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loading data from excel to oracle table [message #93924] Sat, 05 April 2003 02:18 Go to next message
Afrose
Messages: 1
Registered: April 2003
Junior Member
Can you help me for loading data from excel sheet to oracle table

regards
Afrose
Re: loading data from excel to oracle table [message #94015 is a reply to message #93924] Sun, 31 August 2003 00:46 Go to previous messageGo to next message
usman muzaffar
Messages: 1
Registered: August 2003
Junior Member
save the file as CSV comma delimated in text format and then by using SQL Loader u can easily tranfer the data. if any confusion then mail me at my e-mail.

Ok Boy.
Re: loading data from excel to oracle table [message #94316 is a reply to message #93924] Fri, 23 July 2004 04:13 Go to previous messageGo to next message
mohan
Messages: 16
Registered: August 2001
Junior Member
There are two ways to load Excel into Oracle:

1.Through a Comma-Separated Values file. This method gives more control over the Oracle table created.
2.Through a dBASE file. This method is a bit quicker, IF your data is very orderly.

Excel -> CSV -> Oracle

1.Save the Excel spreadsheet as file type 'CSV' (Comma-Separated Values).
2.Transfer the .csv file to the Oracle server (usually HP Unix).
3.Create the Oracle table, using the SQL CREATE TABLE statement to define the table's column lengths and types. Here's an example of an sqlplus 'CREATE
TABLE' statement:

CREATE TABLE SPECIES_RATINGS
(SPECIES VARCHAR2(10),
COUNT NUMBER,
RATING VARCHARC2(1));

4.Use sqlload to load the .csv file into the Oracle table. Create a sqlload control file like this:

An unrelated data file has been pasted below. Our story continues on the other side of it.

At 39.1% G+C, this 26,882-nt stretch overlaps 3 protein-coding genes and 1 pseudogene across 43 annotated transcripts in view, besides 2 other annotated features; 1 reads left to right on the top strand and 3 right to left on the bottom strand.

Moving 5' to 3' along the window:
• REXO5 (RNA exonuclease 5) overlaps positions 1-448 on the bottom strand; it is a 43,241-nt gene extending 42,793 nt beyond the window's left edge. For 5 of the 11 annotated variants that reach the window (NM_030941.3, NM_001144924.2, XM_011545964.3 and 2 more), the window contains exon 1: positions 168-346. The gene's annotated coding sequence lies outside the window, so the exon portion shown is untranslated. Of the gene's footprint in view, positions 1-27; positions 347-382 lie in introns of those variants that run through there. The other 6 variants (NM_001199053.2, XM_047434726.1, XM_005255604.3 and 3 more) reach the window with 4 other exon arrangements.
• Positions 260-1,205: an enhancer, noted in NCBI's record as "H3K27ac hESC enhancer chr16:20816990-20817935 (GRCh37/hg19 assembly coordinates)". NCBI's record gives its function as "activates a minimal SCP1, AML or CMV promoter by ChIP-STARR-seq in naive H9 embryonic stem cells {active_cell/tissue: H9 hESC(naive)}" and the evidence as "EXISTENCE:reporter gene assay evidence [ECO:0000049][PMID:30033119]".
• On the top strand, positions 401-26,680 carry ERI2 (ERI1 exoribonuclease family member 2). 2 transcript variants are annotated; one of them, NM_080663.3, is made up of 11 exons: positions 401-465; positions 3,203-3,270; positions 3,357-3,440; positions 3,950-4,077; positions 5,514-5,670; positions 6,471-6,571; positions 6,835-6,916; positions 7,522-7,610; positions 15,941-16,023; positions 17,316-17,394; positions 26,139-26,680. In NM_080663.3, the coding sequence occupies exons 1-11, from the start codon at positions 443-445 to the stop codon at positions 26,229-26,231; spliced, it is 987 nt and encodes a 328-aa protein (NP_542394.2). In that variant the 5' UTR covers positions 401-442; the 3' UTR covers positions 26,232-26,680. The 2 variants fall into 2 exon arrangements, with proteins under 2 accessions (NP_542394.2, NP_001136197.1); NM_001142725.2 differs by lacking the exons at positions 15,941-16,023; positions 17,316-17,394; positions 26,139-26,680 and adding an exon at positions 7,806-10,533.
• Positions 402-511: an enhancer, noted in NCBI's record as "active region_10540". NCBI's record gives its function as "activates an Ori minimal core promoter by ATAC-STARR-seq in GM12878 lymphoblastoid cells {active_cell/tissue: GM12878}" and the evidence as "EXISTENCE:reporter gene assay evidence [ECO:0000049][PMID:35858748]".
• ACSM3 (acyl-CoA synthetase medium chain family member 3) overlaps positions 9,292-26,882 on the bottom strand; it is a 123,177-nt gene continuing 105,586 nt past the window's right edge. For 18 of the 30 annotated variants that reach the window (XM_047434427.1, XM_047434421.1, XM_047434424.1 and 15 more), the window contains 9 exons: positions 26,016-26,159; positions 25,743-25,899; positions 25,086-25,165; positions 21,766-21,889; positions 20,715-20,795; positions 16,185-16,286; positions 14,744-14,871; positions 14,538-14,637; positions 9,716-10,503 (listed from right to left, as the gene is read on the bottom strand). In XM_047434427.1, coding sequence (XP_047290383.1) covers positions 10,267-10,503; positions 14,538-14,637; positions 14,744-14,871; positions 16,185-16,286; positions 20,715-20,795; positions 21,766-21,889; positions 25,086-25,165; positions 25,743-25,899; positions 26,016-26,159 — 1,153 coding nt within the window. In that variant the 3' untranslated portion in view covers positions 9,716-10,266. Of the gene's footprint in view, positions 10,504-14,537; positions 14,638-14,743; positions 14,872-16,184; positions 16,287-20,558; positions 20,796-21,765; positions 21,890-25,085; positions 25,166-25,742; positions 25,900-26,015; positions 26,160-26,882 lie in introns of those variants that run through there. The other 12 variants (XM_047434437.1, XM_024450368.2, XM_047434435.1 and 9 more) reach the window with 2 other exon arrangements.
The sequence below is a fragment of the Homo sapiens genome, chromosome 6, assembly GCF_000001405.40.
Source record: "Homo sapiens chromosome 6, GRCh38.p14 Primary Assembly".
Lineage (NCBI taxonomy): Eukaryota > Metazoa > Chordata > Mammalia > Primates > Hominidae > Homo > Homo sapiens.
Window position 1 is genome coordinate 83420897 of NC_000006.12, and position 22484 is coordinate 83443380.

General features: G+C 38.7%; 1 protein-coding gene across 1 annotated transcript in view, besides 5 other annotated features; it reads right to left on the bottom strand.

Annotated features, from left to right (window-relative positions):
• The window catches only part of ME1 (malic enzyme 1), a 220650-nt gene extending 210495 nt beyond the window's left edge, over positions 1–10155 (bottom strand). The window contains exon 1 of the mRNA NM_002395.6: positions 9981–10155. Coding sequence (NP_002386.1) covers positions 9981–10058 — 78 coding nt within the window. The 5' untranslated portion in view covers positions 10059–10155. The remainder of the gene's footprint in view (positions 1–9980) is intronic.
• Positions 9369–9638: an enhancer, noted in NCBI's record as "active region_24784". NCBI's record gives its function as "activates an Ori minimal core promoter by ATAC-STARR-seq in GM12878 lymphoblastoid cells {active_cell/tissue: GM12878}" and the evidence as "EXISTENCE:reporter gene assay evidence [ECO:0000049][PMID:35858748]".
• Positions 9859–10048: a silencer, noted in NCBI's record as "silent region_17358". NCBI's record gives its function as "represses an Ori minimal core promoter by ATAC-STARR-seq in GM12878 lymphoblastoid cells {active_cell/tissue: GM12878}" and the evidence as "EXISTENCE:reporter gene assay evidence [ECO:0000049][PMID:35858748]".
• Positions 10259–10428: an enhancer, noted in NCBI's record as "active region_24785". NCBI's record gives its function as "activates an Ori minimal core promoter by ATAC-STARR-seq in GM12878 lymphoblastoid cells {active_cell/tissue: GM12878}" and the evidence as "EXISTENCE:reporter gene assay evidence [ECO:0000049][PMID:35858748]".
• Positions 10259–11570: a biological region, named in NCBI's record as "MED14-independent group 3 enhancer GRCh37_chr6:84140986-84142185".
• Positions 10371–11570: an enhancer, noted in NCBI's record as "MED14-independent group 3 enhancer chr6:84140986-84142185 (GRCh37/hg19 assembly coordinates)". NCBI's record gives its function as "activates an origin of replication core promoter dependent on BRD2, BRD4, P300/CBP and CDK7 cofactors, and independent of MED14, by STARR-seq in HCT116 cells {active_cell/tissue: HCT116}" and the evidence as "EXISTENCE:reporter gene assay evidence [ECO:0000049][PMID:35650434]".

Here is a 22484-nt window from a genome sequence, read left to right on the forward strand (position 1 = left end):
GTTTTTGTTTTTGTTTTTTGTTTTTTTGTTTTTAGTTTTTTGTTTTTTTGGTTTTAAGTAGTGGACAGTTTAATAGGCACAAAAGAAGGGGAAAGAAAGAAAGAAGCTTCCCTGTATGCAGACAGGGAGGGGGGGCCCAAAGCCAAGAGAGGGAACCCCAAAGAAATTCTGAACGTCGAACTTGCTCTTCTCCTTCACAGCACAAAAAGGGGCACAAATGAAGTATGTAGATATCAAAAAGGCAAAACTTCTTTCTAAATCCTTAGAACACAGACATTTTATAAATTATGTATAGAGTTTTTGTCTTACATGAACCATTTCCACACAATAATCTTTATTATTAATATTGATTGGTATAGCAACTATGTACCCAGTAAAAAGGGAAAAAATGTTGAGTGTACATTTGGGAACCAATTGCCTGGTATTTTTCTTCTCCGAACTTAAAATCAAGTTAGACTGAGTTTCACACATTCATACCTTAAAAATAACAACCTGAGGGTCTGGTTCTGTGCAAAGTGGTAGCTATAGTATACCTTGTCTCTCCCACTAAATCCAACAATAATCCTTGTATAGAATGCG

load data
infile spec_rat.csv
replace
into table species_ratings
fields terminated by ','
(species,count,rating)

5.Invoke sqlload to read the .csv file into the new table, creating one row in the table for each line in the .csv file. This is done as a Unix command:

% sqlload userid=username/password control=<filename.ctl> log=<filename>.log

This will create a log file <filename>.log. Check it for loading errors.
6.Use these sqlplus commands to check the Oracle table:

DESCRIBE SPECIES_RATINGS;
SELECT COUNT(*) FROM SPECIES_RATINGS;
SELECT * FROM SPECIES_RATINGS WHERE ROWNUM < 6;
Re: loading data from excel to oracle table [message #94472 is a reply to message #94015] Fri, 10 December 2004 02:52 Go to previous message
raman
Messages: 66
Registered: February 2000
Member
Transferring Excel and dBASE files to/from Oracle
There are a number of methods for transferring data between Excel, dBASE, and Oracle.
Loading Oracle tables into Excel
Oracle tables can be loaded into Oracle in two ways:
Through a Comma-Separated Values file.
Through Oracle GLUE. This is an Excel add-in that can read Oracle tables.
Oracle -> CSV -> Excel
Export the Oracle table as a .csv file, using sqlplus commands. Here's an example:
spool species.csv
set termout off
set pagesize 0
set heading off
set feedback off
select species||','||count||','|| rating from species_ratings;
quit

Transfer the .csv file from the Oracle server (usually HP Unix) to your Excel platform (PC or Mac).
Open the CSV file as an Excel spreadsheet.
Loading dBASE files into Oracle
Jerry Horel has written a Unix utility 'dbf2ora', which converts any old dBASE .dbf file into an Oracle table. It creates an Oracle table with the same name as the .dbf file, and the same column names and definitions. This is simple for rote replication of a dBASE table into Oracle.
If you type 'dbf2ora' at the Unix command prompt, you should get the syntax in return. The syntax is :

nanux1:> dbf2ora oracle_username oracle_password filename.dbf